The world could see a resurgence in flu next winter due to people having low immunity, experts have warned.
According to some reports, the disease has been "almost wiped out" with the number of people being struck down by it dropping to its lowest levels in 130 years.
But now experts are concerned that the lack of circulation of influenza means people's immunity levels have fallen, and could result in a dramatic flu outbreak next winter.
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Sage member Professor John Edmunds, from the London School of Hygiene & Tropical Medicine, told the Telegraph: "If I had to gamble on it, then I would guess that we are likely to get a more severe epidemic in the coming winter - assuming restrictions are fully lifted by then.
“We have effectively missed out on flu this winter, so the levels of immunity are less than would be typical. In fact, it is not impossible that we will have an out-of-season epidemic perhaps in the autumn, rather than winter."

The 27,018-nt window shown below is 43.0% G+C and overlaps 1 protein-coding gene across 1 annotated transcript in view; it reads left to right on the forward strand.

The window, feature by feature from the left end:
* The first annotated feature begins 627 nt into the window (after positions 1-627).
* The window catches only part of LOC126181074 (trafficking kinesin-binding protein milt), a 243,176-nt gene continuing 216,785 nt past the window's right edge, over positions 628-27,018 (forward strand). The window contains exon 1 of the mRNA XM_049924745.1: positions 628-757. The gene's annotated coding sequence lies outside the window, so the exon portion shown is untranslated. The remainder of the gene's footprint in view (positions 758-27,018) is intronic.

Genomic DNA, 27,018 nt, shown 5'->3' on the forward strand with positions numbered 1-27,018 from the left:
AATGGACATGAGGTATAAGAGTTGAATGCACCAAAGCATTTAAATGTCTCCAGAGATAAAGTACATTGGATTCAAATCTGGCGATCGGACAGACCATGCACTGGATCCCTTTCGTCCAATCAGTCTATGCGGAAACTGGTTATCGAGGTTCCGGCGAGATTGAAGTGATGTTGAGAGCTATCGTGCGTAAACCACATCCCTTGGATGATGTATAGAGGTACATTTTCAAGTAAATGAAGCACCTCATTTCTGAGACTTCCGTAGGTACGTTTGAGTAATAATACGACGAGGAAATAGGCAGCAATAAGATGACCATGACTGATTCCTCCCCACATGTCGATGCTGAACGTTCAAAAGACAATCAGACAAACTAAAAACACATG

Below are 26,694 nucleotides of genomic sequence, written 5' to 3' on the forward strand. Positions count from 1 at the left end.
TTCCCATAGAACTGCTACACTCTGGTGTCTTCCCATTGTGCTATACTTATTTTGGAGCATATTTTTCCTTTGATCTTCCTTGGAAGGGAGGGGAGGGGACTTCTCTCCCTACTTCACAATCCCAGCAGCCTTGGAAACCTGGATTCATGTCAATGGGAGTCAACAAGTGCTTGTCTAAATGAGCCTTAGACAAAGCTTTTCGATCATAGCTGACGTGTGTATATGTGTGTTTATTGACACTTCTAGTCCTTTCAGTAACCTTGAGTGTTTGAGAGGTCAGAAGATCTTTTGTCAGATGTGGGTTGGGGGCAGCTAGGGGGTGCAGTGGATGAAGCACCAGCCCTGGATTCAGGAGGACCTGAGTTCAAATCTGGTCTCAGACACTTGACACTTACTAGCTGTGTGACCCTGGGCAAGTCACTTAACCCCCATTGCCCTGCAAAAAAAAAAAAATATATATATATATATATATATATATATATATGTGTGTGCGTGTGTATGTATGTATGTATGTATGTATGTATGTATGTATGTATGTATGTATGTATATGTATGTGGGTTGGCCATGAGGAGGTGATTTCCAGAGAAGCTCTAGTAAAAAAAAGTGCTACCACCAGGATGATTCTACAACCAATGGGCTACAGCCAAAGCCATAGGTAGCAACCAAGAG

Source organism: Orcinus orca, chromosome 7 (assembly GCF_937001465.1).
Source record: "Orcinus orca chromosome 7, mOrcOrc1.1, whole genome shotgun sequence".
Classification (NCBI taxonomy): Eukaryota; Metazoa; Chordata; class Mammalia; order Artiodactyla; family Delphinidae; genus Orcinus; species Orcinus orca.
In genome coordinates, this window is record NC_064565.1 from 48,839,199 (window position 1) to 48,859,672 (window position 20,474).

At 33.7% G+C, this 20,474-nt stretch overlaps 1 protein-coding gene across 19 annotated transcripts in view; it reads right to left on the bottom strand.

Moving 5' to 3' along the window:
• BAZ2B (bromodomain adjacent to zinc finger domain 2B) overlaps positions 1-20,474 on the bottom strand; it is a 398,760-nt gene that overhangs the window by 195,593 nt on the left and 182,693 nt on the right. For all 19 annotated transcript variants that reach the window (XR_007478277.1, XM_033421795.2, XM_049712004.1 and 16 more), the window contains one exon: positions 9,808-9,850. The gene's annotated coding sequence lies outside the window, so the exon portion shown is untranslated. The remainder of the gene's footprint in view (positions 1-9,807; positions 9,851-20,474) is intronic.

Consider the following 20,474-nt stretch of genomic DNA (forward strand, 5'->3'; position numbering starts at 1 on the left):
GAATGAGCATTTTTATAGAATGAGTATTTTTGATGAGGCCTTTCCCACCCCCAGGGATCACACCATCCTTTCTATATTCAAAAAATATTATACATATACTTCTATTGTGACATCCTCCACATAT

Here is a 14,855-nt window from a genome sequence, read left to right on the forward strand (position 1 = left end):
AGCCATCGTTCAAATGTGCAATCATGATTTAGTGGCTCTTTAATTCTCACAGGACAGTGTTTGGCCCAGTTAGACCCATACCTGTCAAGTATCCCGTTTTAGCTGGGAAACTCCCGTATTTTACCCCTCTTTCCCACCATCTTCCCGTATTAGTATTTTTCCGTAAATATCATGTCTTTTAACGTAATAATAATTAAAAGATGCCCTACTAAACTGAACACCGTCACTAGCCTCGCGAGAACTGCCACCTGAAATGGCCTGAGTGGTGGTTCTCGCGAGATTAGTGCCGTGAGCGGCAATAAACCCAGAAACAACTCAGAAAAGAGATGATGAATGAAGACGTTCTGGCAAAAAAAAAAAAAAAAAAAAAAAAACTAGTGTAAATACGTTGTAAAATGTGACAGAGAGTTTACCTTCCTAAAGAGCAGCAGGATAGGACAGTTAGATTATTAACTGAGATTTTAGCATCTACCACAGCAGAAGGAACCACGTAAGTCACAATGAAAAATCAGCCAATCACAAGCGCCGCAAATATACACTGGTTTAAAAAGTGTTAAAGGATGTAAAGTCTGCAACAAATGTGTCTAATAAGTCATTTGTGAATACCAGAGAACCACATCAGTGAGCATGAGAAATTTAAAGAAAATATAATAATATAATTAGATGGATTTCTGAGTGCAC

Last month the The Sunday Times reported that figures showed the number of people being struck down by flu had dropped by 95%, suggesting it had nearly been eradicated.
The newspaper reported that in the second week of January, the number of flu-like illnesses reported to GPs was just 1.1 per 100,000 compared to a five-year average rate of 27 per 100,000.
Earlier this month Nicola Oliver, a director and public health expert at Medical Intelligence, showed the effects of the COVID pandemic on other viruses in a Twitter thread, saying: "Social distancing measures have not only reduced transmission of SARS-CoV-2, but also of the flu as seen here in this remarkable chart.
"Note the absence of any ‘spike’ in the 2020/2021 season indicated by the red arrow."
Some experts have also said low immunity will make it difficult to predict which strain of flu will hit next, and therefore which vaccine to develop, the Telegraph reported.
Dr John McCauley, director of the Worldwide Influenza Centre at the Francis Crick Institute, told the newspaper: “I don’t think we’ve been in a position with so little flu in circulation for over a century.
"What that means is overall in the population there’s less experience and therefore there’s less boosting of immunity.”
On Sunday, Prof Edmunds also warned that while the UK is in a “really strong position” in the fight against coronavirus thanks to the vaccine rollout, until everyone – including children – has been vaccinated there will be “significant risk of a resurgence” of the virus.
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